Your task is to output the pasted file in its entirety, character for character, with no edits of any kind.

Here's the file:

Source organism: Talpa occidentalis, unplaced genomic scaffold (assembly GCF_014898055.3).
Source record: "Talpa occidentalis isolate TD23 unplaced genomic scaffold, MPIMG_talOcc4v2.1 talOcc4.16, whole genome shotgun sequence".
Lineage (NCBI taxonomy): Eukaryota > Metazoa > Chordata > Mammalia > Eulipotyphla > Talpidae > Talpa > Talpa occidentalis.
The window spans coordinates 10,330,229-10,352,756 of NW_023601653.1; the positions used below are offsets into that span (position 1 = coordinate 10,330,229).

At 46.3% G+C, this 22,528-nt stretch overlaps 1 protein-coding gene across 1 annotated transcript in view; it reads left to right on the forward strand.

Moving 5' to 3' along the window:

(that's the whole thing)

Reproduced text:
Source organism: Talpa occidentalis, unplaced genomic scaffold (assembly GCF_014898055.3).
Source record: "Talpa occidentalis isolate TD23 unplaced genomic scaffold, MPIMG_talOcc4v2.1 talOcc4.16, whole genome shotgun sequence".
Lineage (NCBI taxonomy): Eukaryota > Metazoa > Chordata > Mammalia > Eulipotyphla > Talpidae > Talpa > Talpa occidentalis.
The window spans coordinates 10,330,229-10,352,756 of NW_023601653.1; the positions used below are offsets into that span (position 1 = coordinate 10,330,229).

At 46.3% G+C, this 22,528-nt stretch overlaps 1 protein-coding gene across 1 annotated transcript in view; it reads left to right on the forward strand.

Moving 5' to 3' along the window: